14. Number 9: make it easier for your future self. “If you make your notes a little better each time you touch them – a little more organized, a little more succinct, a little more clear – then your future self will find it easier and easier to access the knowledge you’ve saved.”
  15. Principle 10: keep your ideas moving. “Your Second Brain will evolve to suit your needs only when you put it to use in your daily work.”

The rest of the interview sounds interesting, too, but it’s my bedtime so let’s call it a day, yeah? I’ll be back tomorrow with another article on the second half of this interview.

The original show-notes with time-stamps can be found here: Video  Interview: Eclectic Spacewalk with Tiago Forte

and the transcript of the entire interview on Medium here: Conversation #3 – Tiago Forte (Transcript).

I’ll just end with my favourite quote from the above interview: “Productivity is the ideal sandbox for life.”

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More on PARA and Building a Second Brain

I recently got interested in an app called Notion that many have been touting as the new Evernote but better, and I wrote about it here. Several of the most prominent Notion users on YouTube also mention PARA and Building a Second Brain as principles on which they build their Notion system.

So what is PARA? What is Building a Second Brain? Here’s my Notion notes on the subject.

Here’s what I learned about Building a Second Brain

The next Building A Second Brain course is not yet accepting applicants, so I signed up instead for Tiago Forte’s email newsletter, and read and took notes (see the link above) on one article in the first email, One-Touch to Inbox Zero: How I Spend 17 Minutes Per Day on Email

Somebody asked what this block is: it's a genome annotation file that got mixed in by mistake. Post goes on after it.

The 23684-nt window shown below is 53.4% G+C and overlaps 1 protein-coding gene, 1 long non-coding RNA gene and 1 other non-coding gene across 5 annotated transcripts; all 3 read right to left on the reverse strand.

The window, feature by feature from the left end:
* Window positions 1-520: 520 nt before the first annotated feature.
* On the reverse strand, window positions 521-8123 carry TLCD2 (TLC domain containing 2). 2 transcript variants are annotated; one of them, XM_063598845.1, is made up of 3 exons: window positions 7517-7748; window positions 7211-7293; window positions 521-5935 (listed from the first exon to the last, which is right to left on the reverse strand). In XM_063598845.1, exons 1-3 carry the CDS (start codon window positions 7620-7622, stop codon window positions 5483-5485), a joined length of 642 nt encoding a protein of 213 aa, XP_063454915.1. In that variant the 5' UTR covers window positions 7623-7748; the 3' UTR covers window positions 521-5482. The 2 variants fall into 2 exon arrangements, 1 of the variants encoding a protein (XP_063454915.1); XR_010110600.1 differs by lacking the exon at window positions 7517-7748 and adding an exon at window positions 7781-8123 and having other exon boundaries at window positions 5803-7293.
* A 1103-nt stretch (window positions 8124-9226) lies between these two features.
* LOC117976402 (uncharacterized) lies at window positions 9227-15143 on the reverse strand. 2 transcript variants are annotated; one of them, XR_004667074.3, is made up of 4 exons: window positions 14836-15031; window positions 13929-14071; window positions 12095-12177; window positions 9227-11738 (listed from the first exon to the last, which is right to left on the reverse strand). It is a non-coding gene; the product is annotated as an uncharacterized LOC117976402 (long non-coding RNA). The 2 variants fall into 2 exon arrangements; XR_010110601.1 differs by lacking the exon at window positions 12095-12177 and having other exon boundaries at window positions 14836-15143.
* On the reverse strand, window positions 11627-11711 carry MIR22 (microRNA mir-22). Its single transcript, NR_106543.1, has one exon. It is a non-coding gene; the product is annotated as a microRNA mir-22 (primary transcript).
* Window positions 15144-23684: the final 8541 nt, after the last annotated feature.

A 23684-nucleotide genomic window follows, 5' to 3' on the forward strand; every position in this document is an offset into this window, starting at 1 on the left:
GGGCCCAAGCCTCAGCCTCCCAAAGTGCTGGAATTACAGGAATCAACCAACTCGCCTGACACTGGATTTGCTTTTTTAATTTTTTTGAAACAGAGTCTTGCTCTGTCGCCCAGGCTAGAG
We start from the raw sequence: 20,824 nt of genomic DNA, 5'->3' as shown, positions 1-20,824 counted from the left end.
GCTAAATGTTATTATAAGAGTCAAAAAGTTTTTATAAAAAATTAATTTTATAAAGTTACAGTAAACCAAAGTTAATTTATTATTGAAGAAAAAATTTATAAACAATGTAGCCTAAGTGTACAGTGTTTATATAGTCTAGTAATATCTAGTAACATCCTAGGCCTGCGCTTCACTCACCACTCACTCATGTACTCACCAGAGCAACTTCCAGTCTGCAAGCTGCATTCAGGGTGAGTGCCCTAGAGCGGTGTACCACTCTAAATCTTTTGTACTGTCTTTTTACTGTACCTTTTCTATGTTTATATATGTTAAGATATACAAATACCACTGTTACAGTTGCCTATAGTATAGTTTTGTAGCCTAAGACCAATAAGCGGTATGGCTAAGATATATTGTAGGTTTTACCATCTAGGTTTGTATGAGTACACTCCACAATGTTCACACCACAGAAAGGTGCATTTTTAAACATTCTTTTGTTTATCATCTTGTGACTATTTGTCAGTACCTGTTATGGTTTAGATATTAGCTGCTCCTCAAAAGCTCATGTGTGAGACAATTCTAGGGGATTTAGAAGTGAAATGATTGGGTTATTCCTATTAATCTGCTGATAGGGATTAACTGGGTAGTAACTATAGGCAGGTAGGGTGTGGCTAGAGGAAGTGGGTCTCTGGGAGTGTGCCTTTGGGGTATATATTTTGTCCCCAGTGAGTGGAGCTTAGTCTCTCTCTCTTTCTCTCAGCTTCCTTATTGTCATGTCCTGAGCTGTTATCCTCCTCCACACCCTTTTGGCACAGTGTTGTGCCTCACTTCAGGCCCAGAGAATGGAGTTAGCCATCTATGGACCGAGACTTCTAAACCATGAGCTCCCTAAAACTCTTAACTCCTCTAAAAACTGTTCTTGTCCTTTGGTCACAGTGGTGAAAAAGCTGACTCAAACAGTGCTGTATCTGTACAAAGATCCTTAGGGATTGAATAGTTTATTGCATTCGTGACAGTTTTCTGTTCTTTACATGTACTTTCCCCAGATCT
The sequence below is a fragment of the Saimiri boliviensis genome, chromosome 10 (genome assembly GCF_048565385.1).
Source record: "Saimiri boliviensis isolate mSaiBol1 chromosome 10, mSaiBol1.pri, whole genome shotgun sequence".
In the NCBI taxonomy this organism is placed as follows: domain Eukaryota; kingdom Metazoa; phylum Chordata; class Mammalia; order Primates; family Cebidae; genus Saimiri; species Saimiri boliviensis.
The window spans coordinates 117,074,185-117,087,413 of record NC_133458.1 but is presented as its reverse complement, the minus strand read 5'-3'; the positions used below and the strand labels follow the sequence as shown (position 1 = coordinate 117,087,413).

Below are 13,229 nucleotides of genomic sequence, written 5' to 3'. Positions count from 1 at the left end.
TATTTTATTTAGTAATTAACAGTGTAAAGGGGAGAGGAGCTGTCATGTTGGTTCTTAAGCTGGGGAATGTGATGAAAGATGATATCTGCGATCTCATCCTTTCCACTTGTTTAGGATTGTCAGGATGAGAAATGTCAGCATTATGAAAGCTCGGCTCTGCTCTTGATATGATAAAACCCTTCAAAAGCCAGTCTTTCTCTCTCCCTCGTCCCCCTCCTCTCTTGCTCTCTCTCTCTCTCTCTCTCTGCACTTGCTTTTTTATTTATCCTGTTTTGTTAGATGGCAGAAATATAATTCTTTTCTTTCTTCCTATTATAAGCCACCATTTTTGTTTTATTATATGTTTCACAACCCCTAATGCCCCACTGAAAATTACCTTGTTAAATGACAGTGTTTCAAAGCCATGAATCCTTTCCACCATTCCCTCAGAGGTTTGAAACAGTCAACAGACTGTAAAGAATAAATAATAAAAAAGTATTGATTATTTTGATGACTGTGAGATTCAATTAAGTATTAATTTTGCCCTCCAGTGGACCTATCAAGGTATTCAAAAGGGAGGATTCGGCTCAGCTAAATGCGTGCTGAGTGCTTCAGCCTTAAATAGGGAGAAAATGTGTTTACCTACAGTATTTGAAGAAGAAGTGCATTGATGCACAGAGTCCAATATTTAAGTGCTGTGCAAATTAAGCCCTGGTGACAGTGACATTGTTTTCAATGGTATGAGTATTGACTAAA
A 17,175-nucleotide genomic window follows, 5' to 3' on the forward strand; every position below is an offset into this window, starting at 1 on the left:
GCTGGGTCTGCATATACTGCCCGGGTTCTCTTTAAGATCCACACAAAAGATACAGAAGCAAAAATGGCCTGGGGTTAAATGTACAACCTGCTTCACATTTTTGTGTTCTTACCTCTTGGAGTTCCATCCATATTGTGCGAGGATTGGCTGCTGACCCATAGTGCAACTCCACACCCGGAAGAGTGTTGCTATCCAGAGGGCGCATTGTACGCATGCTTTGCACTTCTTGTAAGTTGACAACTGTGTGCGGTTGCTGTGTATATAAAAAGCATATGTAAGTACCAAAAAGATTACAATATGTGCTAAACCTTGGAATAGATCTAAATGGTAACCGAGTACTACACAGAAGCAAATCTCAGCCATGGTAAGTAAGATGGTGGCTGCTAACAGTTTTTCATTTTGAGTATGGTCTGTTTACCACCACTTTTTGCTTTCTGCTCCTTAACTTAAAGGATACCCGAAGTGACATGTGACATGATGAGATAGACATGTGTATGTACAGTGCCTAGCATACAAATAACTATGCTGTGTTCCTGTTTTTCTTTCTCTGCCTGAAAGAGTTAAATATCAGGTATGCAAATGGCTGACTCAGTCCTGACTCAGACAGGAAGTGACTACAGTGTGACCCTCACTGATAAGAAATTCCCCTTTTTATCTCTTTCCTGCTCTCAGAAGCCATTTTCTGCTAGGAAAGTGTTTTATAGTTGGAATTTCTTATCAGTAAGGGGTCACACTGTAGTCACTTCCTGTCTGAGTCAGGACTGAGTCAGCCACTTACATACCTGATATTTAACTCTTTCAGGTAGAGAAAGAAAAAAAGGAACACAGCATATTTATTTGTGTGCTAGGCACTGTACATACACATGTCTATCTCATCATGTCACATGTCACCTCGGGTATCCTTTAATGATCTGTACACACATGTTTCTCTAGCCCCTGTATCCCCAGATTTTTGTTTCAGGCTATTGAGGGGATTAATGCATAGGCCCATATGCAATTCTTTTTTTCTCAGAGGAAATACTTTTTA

There are 9 other enticing articles in that first newsletter and I’ll write about some of them in future articles. The “Throughput of Knowledge” and “Progressive Summarization” sound particularly intriguing.

I followed along with his suggestions for Inbox Zero. Took me 40 minutes! My work Gmail account won’t let me use the keyboard shortcuts he recommends (tho I learned that there are some for Thunderbird), nor functions like “Auto-advance”.

Tiago also has a YT video introducing his course. Apparently, “Building a Second Brain” was coined by Evernote. Go figure.

This point in the video got my attention as being key: Level 1 is where most people get stuck (me too). And this is one of the problems Building a Second Brain (the course) is apparently designed to unstick. Which is why I’m interested in it.

Tiago recently posted a written overview of his course here: Building a Second Brain: An Overview

My key takeaways:

  • Building A Second Brain is a methodology for saving and systematically reminding us of the ideas, inspirations, insights, and connections we’ve gained through our experience. 
  • not only for preserving those ideas, but turning them into reality